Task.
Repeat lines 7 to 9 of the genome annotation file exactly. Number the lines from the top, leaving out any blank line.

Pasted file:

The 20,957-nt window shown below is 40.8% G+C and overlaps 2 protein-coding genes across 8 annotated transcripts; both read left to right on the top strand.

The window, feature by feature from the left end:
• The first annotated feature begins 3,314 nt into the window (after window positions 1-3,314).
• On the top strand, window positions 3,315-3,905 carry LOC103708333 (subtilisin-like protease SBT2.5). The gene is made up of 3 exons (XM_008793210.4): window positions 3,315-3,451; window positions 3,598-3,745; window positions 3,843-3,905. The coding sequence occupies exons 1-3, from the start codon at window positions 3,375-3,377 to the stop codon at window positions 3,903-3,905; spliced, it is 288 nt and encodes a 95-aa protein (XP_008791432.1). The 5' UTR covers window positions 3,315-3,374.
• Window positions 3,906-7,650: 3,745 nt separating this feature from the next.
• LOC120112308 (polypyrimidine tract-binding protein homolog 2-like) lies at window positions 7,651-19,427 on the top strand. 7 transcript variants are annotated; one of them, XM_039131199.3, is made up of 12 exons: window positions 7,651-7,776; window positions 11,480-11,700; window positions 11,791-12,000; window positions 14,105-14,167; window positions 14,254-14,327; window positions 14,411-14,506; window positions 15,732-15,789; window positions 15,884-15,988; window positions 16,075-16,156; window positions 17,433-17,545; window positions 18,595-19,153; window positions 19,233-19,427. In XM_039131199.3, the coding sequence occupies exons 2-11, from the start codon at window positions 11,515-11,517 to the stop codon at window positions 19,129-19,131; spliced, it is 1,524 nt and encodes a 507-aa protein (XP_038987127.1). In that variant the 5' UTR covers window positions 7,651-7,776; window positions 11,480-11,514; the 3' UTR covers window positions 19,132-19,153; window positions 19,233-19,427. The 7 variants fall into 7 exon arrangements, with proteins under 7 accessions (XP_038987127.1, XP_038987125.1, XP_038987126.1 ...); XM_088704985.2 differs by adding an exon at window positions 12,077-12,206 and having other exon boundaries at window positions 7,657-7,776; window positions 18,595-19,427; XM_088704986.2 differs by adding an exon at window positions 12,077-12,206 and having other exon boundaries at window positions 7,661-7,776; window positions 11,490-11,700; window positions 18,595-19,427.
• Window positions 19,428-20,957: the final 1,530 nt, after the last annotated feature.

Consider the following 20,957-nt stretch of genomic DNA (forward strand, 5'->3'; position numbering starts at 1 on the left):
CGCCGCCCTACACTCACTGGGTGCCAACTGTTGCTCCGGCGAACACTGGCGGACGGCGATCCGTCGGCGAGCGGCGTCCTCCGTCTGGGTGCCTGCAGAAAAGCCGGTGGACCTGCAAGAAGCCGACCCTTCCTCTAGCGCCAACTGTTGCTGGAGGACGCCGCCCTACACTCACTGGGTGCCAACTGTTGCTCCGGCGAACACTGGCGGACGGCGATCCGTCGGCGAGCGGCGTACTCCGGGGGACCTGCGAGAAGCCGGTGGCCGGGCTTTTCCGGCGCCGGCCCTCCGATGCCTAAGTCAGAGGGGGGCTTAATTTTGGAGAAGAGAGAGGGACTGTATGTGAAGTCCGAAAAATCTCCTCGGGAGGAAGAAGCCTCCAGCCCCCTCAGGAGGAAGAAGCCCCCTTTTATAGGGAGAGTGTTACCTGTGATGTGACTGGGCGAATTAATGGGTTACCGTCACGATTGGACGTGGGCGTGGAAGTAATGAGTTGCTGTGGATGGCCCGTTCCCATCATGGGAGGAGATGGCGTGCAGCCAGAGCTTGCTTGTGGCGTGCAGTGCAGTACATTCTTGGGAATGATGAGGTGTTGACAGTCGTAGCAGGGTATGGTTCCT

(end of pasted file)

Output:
• Window positions 19,428-20,957: the final 1,530 nt, after the last annotated feature.

Consider the following 20,957-nt stretch of genomic DNA (forward strand, 5'->3'; position numbering starts at 1 on the left):
CGCCGCCCTACACTCACTGGGTGCCAACTGTTGCTCCGGCGAACACTGGCGGACGGCGATCCGTCGGCGAGCGGCGTCCTCCGTCTGGGTGCCTGCAGAAAAGCCGGTGGACCTGCAAGAAGCCGACCCTTCCTCTAGCGCCAACTGTTGCTGGAGGACGCCGCCCTACACTCACTGGGTGCCAACTGTTGCTCCGGCGAACACTGGCGGACGGCGATCCGTCGGCGAGCGGCGTACTCCGGGGGACCTGCGAGAAGCCGGTGGCCGGGCTTTTCCGGCGCCGGCCCTCCGATGCCTAAGTCAGAGGGGGGCTTAATTTTGGAGAAGAGAGAGGGACTGTATGTGAAGTCCGAAAAATCTCCTCGGGAGGAAGAAGCCTCCAGCCCCCTCAGGAGGAAGAAGCCCCCTTTTATAGGGAGAGTGTTACCTGTGATGTGACTGGGCGAATTAATGGGTTACCGTCACGATTGGACGTGGGCGTGGAAGTAATGAGTTGCTGTGGATGGCCCGTTCCCATCATGGGAGGAGATGGCGTGCAGCCAGAGCTTGCTTGTGGCGTGCAGTGCAGTACATTCTTGGGAATGATGAGGTGTTGACAGTCGTAGCAGGGTATGGTTCCT